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Narrownose chimaera facts for kids

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Narrownose chimaera
Harriotta raleigh.JPG
Conservation status
Scientific classification

The narrownose chimaera (Harriotta raleighana) is a longnose chimaera of the family Rhinochimaeridae, the longnose chimaeras, consisting of eight species belonging three genera. This species is found in temperate seas worldwide, at depths between 200 and 2,600 m. Its length is between 1.0 and 1.5 m, including a long, tapering snout and a long, filamentous tail.


This species was first described by George Brown Goode and Tarleton Hoffman Bean in 1895. The genus Harriotta refers to Thomas Harriot and the species name references Sir Walter Raleigh.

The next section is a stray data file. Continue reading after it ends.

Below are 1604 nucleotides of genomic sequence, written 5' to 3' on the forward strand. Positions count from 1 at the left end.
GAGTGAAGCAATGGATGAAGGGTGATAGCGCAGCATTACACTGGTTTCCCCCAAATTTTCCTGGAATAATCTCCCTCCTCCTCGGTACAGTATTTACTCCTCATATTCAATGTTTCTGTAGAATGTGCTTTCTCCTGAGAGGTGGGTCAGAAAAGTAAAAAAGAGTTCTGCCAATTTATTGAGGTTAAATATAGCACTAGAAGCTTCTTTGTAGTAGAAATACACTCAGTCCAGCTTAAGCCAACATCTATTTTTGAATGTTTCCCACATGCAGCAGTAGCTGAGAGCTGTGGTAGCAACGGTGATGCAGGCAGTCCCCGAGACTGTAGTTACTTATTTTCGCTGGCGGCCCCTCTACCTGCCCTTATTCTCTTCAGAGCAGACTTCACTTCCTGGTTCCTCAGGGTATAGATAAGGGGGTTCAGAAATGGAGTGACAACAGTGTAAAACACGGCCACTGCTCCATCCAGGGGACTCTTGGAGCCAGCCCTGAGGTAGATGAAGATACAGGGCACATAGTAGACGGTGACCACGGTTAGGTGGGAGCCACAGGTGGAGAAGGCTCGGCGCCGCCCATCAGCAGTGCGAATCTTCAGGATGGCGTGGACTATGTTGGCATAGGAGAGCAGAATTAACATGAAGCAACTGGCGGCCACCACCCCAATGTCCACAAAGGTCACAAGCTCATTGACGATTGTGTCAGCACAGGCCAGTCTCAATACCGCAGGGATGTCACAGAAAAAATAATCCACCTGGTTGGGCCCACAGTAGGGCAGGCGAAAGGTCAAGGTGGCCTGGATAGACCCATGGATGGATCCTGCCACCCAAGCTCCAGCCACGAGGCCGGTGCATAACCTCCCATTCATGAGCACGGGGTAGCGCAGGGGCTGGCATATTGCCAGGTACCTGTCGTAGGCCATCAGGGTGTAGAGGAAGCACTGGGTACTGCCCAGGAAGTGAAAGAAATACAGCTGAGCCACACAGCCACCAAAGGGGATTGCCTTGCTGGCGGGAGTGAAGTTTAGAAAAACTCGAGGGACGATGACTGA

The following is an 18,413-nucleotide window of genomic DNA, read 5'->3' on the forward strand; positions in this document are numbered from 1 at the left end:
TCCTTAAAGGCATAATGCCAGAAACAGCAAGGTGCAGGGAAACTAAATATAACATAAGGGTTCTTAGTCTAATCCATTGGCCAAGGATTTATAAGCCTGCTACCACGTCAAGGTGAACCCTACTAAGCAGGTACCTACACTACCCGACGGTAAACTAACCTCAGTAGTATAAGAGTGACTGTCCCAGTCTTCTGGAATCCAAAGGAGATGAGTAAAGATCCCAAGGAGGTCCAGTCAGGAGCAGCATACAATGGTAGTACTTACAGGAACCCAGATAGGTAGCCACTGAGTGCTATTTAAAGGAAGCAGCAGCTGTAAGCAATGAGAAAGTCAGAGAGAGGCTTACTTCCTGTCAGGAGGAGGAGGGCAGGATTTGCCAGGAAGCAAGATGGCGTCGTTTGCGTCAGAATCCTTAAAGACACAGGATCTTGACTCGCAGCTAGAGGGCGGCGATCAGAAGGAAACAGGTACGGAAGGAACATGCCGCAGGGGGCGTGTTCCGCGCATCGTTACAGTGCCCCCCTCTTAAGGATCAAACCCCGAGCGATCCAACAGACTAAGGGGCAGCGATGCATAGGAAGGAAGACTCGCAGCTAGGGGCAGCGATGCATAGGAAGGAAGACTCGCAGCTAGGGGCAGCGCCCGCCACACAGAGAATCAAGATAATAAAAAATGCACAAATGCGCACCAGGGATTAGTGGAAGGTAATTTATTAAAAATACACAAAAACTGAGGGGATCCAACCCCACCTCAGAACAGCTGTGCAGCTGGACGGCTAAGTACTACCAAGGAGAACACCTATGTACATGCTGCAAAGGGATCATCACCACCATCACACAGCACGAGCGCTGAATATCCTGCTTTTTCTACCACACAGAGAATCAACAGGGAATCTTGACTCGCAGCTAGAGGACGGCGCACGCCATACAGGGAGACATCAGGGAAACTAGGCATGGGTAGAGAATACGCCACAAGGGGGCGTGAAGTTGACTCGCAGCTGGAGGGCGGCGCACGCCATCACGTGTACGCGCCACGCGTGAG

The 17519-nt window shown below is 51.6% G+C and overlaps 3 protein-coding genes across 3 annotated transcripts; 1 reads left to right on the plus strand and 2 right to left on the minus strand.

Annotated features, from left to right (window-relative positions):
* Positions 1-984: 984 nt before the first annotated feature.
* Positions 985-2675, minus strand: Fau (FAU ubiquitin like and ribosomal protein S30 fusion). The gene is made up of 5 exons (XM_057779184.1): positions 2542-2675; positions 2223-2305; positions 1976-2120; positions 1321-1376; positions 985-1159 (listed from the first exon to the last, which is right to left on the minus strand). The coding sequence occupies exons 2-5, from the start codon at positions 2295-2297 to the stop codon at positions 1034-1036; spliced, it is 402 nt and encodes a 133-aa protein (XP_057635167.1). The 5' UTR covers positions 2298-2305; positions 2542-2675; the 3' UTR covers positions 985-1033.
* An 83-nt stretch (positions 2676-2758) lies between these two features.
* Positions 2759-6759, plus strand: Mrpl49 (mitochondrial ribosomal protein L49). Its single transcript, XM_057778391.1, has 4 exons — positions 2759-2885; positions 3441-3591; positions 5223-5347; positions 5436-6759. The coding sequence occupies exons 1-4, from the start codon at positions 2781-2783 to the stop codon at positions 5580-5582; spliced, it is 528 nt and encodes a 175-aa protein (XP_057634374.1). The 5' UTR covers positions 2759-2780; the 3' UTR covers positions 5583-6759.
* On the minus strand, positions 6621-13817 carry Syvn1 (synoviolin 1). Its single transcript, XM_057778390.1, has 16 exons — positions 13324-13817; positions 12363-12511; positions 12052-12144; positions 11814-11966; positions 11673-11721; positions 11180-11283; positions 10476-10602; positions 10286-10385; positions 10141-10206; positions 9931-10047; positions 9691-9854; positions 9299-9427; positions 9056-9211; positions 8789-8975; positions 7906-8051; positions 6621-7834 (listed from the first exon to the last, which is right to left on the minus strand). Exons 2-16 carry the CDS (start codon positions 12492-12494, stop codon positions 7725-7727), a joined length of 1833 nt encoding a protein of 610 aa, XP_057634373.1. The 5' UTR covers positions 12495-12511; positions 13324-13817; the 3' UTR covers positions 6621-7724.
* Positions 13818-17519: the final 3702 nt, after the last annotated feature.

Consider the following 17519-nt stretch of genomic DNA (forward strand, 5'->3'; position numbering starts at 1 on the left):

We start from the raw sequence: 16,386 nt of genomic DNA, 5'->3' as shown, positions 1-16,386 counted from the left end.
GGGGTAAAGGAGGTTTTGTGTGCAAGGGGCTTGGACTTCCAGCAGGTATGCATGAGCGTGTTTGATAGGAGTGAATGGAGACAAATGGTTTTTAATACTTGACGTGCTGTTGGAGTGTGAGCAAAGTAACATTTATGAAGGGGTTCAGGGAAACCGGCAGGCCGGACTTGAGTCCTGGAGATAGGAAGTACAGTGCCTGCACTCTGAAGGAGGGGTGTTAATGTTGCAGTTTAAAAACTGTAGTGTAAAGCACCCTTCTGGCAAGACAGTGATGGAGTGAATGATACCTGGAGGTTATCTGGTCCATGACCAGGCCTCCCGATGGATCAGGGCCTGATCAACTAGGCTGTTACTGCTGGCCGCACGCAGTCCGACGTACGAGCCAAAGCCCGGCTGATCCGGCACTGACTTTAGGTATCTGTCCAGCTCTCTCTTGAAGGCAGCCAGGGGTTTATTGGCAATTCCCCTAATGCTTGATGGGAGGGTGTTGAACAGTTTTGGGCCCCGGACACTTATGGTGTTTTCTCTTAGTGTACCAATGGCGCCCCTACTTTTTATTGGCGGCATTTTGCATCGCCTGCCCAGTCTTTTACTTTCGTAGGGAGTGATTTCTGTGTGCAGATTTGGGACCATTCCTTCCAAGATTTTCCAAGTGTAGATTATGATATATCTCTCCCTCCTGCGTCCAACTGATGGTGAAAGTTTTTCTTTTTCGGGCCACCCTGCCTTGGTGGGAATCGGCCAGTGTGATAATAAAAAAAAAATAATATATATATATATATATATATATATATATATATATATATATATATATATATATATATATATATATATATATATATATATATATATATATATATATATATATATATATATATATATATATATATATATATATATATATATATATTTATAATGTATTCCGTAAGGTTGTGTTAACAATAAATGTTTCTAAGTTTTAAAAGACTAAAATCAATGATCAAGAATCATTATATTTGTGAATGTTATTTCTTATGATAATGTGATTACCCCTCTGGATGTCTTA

Narrownose chimaeras have elongate rostra, slender tails, large pectoral and pelvic fins, large eyes, and two dorsal fins, the first being preceded by a spine. They possess two pairs of non-replaceable tooth plates in the upper jaw and a one pair in the lower jaw. Male H. raleighana are estimated to reach 62.8 cm and female 75.8 cm at maturity, respectively.


The narrownose chimaera is found off Nova Scotia and in much of the rest of the Atlantic Ocean, and in parts of the Pacific Ocean to depths of 3100 metres. Very little is known of their biology due to their deep water habitats.


Longnose chimaeras are members of the class Chondrichthyes, diverging from their closest relatives (sharks, rays, and skates) approximately 400 million years ago. Like many other Chondrichthyes, longnose chimaeras reproduce by laying eggs. Egg cases consist of a central chamber surrounded by a web-like structure. Female longnose chimaeras lay a pair of eggs several times per season.

Conservation status

The IUCN has classified this species as being of least concern. In June 2018 the New Zealand Department of Conservation classified the narrownose chimaera as "Not Threatened" under the New Zealand Threat Classification System.

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